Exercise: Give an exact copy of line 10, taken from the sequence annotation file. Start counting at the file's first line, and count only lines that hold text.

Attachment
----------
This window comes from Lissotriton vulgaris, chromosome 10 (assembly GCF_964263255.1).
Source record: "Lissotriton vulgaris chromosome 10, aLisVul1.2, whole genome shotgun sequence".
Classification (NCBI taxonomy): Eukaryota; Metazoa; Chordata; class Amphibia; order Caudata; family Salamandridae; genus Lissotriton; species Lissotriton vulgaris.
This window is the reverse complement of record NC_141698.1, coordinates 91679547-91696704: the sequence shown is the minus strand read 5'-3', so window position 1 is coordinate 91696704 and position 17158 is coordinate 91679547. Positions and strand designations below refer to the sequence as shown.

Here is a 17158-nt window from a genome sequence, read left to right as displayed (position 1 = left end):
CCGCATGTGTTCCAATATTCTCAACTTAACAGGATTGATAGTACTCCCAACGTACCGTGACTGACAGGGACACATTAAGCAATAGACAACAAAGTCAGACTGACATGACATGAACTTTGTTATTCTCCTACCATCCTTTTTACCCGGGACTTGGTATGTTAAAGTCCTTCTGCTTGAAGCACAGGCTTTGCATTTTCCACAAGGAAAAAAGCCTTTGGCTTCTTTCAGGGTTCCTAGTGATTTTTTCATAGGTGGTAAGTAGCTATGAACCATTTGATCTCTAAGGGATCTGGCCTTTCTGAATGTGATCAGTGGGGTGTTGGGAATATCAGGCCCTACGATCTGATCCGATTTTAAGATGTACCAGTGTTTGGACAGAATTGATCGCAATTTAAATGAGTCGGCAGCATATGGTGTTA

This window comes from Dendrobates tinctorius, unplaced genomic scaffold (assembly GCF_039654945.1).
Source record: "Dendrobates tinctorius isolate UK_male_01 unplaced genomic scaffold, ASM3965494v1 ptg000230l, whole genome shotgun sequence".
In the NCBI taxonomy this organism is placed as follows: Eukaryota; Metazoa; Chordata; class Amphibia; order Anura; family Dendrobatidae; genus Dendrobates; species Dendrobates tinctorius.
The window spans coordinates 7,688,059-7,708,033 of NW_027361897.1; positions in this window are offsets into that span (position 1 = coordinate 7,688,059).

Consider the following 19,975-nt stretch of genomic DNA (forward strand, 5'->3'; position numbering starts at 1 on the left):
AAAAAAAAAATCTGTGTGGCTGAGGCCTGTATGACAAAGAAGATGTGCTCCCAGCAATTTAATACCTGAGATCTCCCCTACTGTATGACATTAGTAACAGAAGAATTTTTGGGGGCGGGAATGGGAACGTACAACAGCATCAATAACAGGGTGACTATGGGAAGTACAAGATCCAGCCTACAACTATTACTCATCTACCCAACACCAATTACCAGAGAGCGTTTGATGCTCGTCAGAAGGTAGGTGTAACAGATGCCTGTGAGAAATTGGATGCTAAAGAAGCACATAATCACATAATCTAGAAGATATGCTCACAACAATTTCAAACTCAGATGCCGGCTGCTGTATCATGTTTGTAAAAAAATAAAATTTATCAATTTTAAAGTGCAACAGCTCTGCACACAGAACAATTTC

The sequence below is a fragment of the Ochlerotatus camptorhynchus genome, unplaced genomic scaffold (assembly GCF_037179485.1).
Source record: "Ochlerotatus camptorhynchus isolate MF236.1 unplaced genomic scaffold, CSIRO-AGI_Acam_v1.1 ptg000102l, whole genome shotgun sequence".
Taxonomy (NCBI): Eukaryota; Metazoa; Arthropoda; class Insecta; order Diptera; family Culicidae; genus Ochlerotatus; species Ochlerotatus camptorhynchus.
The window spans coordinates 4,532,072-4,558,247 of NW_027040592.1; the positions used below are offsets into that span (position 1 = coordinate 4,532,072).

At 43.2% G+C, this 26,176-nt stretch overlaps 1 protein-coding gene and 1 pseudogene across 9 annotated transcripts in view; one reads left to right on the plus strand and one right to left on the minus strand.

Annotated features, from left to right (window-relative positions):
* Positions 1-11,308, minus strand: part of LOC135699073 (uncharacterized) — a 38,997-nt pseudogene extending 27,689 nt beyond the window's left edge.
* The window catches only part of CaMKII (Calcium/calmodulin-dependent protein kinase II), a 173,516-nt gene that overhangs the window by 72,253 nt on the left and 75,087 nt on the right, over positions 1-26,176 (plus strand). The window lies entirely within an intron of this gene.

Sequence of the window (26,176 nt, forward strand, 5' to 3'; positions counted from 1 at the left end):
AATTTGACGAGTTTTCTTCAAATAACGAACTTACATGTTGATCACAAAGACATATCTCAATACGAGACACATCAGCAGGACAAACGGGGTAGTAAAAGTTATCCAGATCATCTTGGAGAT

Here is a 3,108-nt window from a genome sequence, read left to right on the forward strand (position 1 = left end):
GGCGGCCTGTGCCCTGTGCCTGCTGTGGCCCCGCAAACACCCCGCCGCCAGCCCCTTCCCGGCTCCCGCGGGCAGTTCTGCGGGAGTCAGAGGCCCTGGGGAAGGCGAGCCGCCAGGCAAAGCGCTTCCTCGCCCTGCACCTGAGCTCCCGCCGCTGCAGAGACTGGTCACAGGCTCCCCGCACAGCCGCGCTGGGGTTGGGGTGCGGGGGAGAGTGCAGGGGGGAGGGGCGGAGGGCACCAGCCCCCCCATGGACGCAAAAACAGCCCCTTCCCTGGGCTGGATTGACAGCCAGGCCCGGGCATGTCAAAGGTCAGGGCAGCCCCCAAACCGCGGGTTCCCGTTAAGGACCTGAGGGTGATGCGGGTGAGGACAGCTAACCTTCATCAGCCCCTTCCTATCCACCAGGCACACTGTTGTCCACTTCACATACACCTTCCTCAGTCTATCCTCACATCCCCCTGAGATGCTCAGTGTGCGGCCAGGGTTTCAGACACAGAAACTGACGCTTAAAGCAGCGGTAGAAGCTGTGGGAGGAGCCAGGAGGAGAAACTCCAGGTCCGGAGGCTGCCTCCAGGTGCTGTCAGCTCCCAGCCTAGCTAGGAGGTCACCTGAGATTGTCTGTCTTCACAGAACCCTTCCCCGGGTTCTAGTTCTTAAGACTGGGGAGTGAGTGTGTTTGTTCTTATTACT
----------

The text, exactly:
The window spans coordinates 7,688,059-7,708,033 of NW_027361897.1; positions in this window are offsets into that span (position 1 = coordinate 7,688,059).